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Explore race, class, gender, disability, and collective liberation—and get support for initiating age-appropriate and engaging conversations with kids about social justice.


From Chapter 1: parenting for Social justice, by Angela berkfield

To better understand the need for social justice, it is important to understand the concepts of privilege and oppression. A privilege and oppression framework recognizes that oppression harms everyone, both those who are oppressed and those who have benefited from oppression. Oppression functions at the societal level, yet it shows up in our personal lives and results in negative feelings and in trauma. Guilt, shame, rage, internalized superiority, internalized inferiority, and hate are just some of the feelings that happen as a result of oppression. We often feel personally at fault for those feelings, but really the onus is on systemic oppression.

From chapter 6: Parenting for Gender Justice, by Leila Raven

As Black feminist theorist Patricia Hill Collins has written, the family is a crucial site of resistance against hierarchy. The nuclear family model normalizes and legitimizes hierarchical relationships and the conceptualization of power as dominance in our everyday lives and our society. Through nonhierarchical family structures, we can disrupt dominance culture in our everyday lives. Family can offer the opportunity to build, in microcosm, the world we want.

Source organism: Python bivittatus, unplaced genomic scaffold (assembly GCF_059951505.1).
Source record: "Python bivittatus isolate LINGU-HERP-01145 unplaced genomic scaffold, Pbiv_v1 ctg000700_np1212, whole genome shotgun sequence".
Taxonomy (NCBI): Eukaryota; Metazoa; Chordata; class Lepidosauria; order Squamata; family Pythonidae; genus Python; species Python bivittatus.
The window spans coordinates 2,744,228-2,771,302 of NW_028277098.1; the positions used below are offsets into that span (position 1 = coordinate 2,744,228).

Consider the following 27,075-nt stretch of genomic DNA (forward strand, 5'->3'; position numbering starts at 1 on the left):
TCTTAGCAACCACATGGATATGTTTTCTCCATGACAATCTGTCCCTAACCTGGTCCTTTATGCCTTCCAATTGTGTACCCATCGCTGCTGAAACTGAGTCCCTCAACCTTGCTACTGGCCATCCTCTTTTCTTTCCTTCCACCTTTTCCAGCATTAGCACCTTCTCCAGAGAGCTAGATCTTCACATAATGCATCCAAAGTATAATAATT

As a white cis- deaf mother of two children (age 11 DeafBlind and age 8 CODA, Child of Deaf Adult), navigating the world of parenthood can sometimes be a complex tangle of mass...or even mess. To me, the visceral need to support my young children in becoming more aware, empathic human beings in this world is immense. While I'm often unlearning, learning, and re-learning much of the information we were conditioned with while growing up (both consciously and unconsciously), I hope the process becomes easier for my children so that we can contribute to a more equal world for everyone. And often, I'm not sure how to help guide them through this process. Now, this amazing, thorough book is full of examples, dialogue, and tools. My biggest disappointment is that this book didn't come out when my children were younger! This is a must-read for every family pursuing social justice in their communities.


Marisa Soboleski, white cis- deaf mother of two children, age 11 (DeafBlind) and age 8 (CODA, Child of Deaf Adult), New Mexico

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